This 1878 bust of Edison was made by J. Beer, Jr. for the Phrenological Society of America. It stands in the Smithsonian Museum of American History in Washington D.C.
The Library of Congress says this about Edison:
One of the most famous and prolific inventors of all time, Thomas Alva Edison exerted a tremendous influence on modern life, contributing inventions such as the incandescent light bulb, the phonograph, and the motion picture camera, as well as improving the telegraph and telephone. In his 84 years, he acquired an astounding 1,093 patents. Aside from being an inventor, Edison also managed to become a successful manufacturer and businessman, marketing his inventions to the public. A myriad of business liaisons, partnerships, and corporations filled Edison's life, and legal battles over various patents and corporations were continuous. The following is only a brief sketch of an enormously active and complex life full of projects often occurring simultaneously. Several excellent biographies are readily available in local libraries to those who wish to learn more about the particulars of his life and many business ventures. -- LOC
The Wizard of Menlo Park
Thomas Alva Edison
The Smithsonian also displays this image of Edison as the Wizard of Menlo Park.
It's from the cover The New York Daily Graphic, July 9, 1877. (Rutgers)
At Edison's feet we find the “Platinum Circular” from May 1, 1879.
From the Laboratory ofT. A. Edison,Menlo Park, N.J.,USA.
Would you be so kind as to inform me if the metal platinum occurs in your neighbourbood? This metal, as a rule, is found in scales associated with free gold, generally in placers.If there is any in your vicinity, or if you can gain information from experienced miners as to the localities where it can be found, and will forward such information to my address, I will consider it a special favour, as I shall require large quantities in my new system of electric lighting.An early reply to this circular will be greatly appreciated.Very truly, Thomas A. Edison.Menlo Park, N.J.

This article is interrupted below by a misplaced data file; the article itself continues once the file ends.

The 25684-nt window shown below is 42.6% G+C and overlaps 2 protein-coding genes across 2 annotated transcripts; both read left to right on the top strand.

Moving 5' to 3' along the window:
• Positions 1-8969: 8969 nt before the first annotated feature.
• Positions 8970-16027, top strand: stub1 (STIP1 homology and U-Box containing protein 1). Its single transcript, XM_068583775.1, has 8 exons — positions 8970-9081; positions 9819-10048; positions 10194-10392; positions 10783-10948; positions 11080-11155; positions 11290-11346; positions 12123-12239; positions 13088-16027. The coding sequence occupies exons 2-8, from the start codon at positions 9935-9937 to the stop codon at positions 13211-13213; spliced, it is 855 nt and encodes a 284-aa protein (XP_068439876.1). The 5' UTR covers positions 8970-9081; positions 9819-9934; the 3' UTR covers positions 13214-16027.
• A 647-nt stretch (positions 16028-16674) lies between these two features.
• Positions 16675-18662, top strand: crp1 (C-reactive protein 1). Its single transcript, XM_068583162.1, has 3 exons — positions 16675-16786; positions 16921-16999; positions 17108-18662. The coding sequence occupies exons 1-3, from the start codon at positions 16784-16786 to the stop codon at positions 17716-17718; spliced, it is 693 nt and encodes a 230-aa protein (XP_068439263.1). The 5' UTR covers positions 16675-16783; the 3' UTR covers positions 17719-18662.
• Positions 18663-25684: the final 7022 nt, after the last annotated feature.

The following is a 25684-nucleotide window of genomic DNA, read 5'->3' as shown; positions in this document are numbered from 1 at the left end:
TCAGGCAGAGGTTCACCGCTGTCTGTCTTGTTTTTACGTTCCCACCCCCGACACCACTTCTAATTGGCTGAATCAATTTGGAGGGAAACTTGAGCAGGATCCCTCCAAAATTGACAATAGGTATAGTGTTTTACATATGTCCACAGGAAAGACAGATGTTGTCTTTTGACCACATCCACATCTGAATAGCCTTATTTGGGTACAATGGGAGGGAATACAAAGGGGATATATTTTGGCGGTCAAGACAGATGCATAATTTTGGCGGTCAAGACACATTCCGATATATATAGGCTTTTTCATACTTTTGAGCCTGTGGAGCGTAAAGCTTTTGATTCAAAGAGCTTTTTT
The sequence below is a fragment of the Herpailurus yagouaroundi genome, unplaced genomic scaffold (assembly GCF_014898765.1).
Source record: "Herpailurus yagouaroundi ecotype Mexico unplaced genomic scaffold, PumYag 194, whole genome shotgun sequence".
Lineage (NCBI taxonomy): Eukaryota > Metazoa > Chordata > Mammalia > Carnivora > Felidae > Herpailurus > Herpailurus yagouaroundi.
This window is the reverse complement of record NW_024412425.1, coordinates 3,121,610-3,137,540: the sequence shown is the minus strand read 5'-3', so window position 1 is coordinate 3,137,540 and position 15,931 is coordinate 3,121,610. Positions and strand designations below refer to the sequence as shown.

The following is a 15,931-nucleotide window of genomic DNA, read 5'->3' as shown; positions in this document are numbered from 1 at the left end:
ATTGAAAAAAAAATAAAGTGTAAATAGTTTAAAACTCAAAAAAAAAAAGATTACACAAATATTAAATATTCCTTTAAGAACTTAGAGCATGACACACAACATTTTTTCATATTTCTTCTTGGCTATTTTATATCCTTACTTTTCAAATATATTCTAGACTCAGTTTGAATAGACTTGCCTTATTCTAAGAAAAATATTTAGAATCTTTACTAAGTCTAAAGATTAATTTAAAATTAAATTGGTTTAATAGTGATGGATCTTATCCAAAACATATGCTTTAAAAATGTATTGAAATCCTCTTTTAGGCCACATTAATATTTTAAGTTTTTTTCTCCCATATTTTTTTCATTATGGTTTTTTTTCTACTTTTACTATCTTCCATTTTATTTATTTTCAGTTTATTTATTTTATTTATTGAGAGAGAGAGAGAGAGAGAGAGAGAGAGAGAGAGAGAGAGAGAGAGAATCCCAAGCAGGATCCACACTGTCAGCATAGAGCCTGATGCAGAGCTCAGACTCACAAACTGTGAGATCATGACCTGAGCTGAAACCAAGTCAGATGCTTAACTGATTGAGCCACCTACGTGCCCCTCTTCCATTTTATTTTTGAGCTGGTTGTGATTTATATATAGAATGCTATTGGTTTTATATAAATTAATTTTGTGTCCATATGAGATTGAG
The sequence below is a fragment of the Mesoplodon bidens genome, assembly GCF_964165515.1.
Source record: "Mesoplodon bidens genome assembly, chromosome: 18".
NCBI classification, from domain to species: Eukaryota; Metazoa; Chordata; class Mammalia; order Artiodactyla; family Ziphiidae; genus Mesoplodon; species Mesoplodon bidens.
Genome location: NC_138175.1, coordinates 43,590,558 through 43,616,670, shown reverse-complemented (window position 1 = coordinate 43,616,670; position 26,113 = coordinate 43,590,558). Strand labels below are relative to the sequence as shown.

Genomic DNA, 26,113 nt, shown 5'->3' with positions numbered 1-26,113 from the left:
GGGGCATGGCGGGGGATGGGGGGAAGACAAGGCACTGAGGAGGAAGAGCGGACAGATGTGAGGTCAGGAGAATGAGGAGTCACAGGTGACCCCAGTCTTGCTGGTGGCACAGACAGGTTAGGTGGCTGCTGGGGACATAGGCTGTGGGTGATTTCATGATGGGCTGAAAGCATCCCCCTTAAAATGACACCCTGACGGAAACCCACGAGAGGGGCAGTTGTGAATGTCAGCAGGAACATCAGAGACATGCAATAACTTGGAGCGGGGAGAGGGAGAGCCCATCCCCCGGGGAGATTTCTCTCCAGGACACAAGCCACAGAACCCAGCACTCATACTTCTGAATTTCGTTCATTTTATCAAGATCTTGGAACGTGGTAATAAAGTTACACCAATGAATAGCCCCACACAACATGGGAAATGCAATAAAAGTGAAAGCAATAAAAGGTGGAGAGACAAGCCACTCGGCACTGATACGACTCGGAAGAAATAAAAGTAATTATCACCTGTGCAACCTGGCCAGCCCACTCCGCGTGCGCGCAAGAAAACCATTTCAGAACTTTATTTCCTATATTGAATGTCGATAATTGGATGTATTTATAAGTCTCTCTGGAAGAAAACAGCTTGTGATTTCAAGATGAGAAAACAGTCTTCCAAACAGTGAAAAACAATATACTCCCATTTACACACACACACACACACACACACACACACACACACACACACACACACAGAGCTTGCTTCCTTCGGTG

Rutgers tells the story of the circular enquiring about platinum.
In the spring of 1879 Edison sent out a circular to the various mining regions, particularly in the West, requesting information about mines and asking for ore samples. Most of the replies were of a very routine nature, with correspondents providing information about mines, prospectors, and mine operators or sending samples of ores to be assayed by Edison's laboratory. (See: Document File Series -- 1879)Their copy of the circular is in Edison's “fine telegraphic hand.”
The Platinum Circular
Rutgers describes their copy of the circular.
… This circular letter marks the beginning of his intensive and highly public search for the mineral… The New York Sun subsequently reported that he sent approximately 2,000 copies to “Postmasters and other public men in mining regions” around 1 May, enclosing with them specimen cards sprinkled with platinum and iridosmine. Edison wrote the circular in his fine telegraphic hand and had it reproduced with the electric pen; the first extant reply to it, dated 7 May from the Dakota Territory, was addressed to Edison on the copy from which the text of this document is taken.
This image of Edison “The Worlds Greatest Inventor” appeared in Edison, The Wizard: The Story of The World's Greatest Inventor.